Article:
And for the record, I’m done with funerals for now.

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Last Breath.

And as the silence drew closer still

As if suffocation of spirit wasn’t enough

As if her pain racked body wasn’t enough

Her cracked lips parted

And a whisper struggled from the deepest depth of her heart

To take its place among the stale air around her face

As if pushing her gently from life’s ledge wasn’t enough

As if letting her drug filled eyes blink away saltless tears wasn’t enough

The cruel watch decided with its ever moving hands

As the whirring of machines still ticked

Compassion might win this time

And allow her to sing the finale that every person must know

By letting her parched note tumble into

The soft abyss of her final slumber

Of the beginning

Of her peace.

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view from afar.

As I stare in awe of these images and videos from Japan showing devastation from the 8.9 earthquake and subsequent tsunami, I can’t help but feel emotionally overwhelmed.

I am struck by the irony of the recorded security camera shots, as the Japanese people on the inside of buildings are physically shaking while papers and dust fly and signage, glass and books fall from walls. The looks of confusion and looking upward toward the tumbling debris remind me of those horror movies I used to watch as a kid where Godzilla was stomping around and breathing fire while wreaking havoc over Tokyo. Those movies were fun and campy. Today’s earthquake videos are not.

I am also emotionally paralyzed as I watch the footage of the tsunami being played over and over again from different locations. I am floored as I watch a manned ship being tossed about like a toy in a bathtub, and a wave of debris and mud literally swallowing an entire neighborhood within seconds as entire cities burn to the ground. Viewing these graphic images from a distance on my TV with these heightened camera angles (I assume, some from helicopters) recording this disaster, I cannot help feeling removed and isolated.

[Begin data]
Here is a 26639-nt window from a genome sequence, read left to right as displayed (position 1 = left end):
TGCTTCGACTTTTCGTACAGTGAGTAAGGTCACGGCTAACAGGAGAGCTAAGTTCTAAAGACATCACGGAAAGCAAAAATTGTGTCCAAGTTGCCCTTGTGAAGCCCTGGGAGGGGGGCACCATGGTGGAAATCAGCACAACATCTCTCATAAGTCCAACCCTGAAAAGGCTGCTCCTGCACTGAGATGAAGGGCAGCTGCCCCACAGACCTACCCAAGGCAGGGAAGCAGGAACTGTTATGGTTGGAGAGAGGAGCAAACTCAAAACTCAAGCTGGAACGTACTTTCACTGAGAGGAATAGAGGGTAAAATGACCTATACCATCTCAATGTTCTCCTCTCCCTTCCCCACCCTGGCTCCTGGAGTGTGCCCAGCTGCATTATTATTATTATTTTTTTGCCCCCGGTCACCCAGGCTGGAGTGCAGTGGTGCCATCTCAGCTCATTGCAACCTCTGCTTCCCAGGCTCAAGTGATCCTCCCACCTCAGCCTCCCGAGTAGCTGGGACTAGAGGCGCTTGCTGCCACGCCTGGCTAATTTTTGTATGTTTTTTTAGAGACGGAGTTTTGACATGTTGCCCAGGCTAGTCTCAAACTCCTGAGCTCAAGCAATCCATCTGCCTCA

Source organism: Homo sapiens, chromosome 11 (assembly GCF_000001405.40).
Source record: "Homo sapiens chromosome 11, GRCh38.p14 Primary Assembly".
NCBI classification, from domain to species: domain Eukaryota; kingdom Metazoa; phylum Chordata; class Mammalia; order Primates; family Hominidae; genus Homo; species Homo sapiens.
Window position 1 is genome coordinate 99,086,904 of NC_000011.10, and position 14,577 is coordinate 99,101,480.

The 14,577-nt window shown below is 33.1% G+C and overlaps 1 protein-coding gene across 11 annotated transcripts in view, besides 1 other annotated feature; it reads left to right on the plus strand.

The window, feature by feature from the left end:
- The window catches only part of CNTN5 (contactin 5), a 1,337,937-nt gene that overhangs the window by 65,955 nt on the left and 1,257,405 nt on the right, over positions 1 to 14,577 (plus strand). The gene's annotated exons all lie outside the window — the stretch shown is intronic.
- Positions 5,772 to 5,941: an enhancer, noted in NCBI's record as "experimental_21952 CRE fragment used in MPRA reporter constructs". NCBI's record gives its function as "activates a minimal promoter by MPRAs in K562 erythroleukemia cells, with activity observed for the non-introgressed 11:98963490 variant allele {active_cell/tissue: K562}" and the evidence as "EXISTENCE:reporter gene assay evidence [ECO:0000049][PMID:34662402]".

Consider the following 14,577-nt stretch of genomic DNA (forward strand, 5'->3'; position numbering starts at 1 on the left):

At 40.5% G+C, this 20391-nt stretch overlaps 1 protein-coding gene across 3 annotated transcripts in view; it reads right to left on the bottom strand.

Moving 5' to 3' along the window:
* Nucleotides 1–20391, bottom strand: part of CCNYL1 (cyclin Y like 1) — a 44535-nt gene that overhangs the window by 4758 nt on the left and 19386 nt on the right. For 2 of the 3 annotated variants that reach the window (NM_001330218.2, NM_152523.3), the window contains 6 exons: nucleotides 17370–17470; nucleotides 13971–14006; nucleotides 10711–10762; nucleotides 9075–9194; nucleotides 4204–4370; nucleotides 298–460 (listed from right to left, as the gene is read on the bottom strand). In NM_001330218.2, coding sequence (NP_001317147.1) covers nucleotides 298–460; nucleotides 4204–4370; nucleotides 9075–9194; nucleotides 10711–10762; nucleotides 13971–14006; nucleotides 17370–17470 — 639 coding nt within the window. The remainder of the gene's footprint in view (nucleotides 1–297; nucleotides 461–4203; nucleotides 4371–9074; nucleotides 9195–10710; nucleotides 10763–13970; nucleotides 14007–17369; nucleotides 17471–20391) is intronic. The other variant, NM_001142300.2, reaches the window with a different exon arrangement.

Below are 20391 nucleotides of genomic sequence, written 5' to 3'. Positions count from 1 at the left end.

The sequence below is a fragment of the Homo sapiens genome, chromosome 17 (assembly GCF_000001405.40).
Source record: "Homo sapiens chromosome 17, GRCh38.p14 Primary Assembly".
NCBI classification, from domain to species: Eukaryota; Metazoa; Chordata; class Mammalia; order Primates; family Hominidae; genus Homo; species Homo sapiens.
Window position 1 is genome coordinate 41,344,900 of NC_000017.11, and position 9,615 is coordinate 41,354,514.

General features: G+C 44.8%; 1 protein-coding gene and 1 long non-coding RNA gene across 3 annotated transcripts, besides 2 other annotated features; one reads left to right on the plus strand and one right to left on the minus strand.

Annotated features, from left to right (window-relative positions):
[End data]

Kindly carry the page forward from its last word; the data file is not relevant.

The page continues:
Where are the people? I don’t see people in these videos. It’s not like when I watched the burning twin towers on THAT horrendous day back in 2001 when I could SEE hapless individuals hanging out of smoke-filled windows behind the bluest of skies. I watched in fascination, then horror as they waved and pleaded for assistance that was never to come. I watched as each made his or her choice to briefly fly in the freshest of air before twisting to the concrete below. Again, I was helpless.

In Japan today, the death toll continues to rise. Statistics of the dead. So clinical. So uninvolved. So newsworthy. Too overwhelming.

We don’t see the individual fear in the eyes of those on the ground being swept out of the way in a sea of death and destruction, watching as their families and friends are being torn apart by the forces of sticks, trees, cars, homes and mud as they grasp desperately at  hands and legs with no time to say goodbye. We, in the States, are left with our nightmarishly vivid imaginations.

So as I sit HERE, watching the quivering ground of Japan from the air as if I’m God; I can only pray. I know that Japan will survive this disaster. I know that WE will survive this disaster. Humanity always manages to find ways to move forward as individuals, as communities and as a life force.

Until then, may we find ways to cope, ways to support and ways to heal the people of Japan.